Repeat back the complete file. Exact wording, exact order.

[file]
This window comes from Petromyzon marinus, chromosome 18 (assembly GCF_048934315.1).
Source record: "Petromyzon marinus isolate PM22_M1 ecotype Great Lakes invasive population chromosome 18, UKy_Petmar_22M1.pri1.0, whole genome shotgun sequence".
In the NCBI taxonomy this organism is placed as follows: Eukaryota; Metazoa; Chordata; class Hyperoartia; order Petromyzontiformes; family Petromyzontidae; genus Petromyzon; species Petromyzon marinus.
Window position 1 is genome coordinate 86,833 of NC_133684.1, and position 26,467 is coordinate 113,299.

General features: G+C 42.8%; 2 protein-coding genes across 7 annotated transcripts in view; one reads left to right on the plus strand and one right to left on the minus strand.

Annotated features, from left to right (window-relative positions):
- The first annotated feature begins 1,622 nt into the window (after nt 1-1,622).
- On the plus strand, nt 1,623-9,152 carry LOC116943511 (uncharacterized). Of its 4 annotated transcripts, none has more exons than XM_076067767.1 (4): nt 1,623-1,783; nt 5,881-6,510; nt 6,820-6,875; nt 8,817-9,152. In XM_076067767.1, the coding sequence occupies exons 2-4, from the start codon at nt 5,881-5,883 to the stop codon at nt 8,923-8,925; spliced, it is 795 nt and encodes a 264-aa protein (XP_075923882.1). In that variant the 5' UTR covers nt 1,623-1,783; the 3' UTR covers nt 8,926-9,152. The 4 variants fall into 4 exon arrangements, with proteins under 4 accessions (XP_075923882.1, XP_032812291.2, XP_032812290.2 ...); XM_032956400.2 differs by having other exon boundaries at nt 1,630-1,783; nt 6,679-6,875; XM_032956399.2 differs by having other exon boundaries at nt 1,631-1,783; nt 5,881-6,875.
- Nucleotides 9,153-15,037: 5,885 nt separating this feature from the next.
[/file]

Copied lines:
This window comes from Petromyzon marinus, chromosome 18 (assembly GCF_048934315.1).
Source record: "Petromyzon marinus isolate PM22_M1 ecotype Great Lakes invasive population chromosome 18, UKy_Petmar_22M1.pri1.0, whole genome shotgun sequence".
In the NCBI taxonomy this organism is placed as follows: Eukaryota; Metazoa; Chordata; class Hyperoartia; order Petromyzontiformes; family Petromyzontidae; genus Petromyzon; species Petromyzon marinus.
Window position 1 is genome coordinate 86,833 of NC_133684.1, and position 26,467 is coordinate 113,299.

General features: G+C 42.8%; 2 protein-coding genes across 7 annotated transcripts in view; one reads left to right on the plus strand and one right to left on the minus strand.

Annotated features, from left to right (window-relative positions):
- The first annotated feature begins 1,622 nt into the window (after nt 1-1,622).
- On the plus strand, nt 1,623-9,152 carry LOC116943511 (uncharacterized). Of its 4 annotated transcripts, none has more exons than XM_076067767.1 (4): nt 1,623-1,783; nt 5,881-6,510; nt 6,820-6,875; nt 8,817-9,152. In XM_076067767.1, the coding sequence occupies exons 2-4, from the start codon at nt 5,881-5,883 to the stop codon at nt 8,923-8,925; spliced, it is 795 nt and encodes a 264-aa protein (XP_075923882.1). In that variant the 5' UTR covers nt 1,623-1,783; the 3' UTR covers nt 8,926-9,152. The 4 variants fall into 4 exon arrangements, with proteins under 4 accessions (XP_075923882.1, XP_032812291.2, XP_032812290.2 ...); XM_032956400.2 differs by having other exon boundaries at nt 1,630-1,783; nt 6,679-6,875; XM_032956399.2 differs by having other exon boundaries at nt 1,631-1,783; nt 5,881-6,875.
- Nucleotides 9,153-15,037: 5,885 nt separating this feature from the next.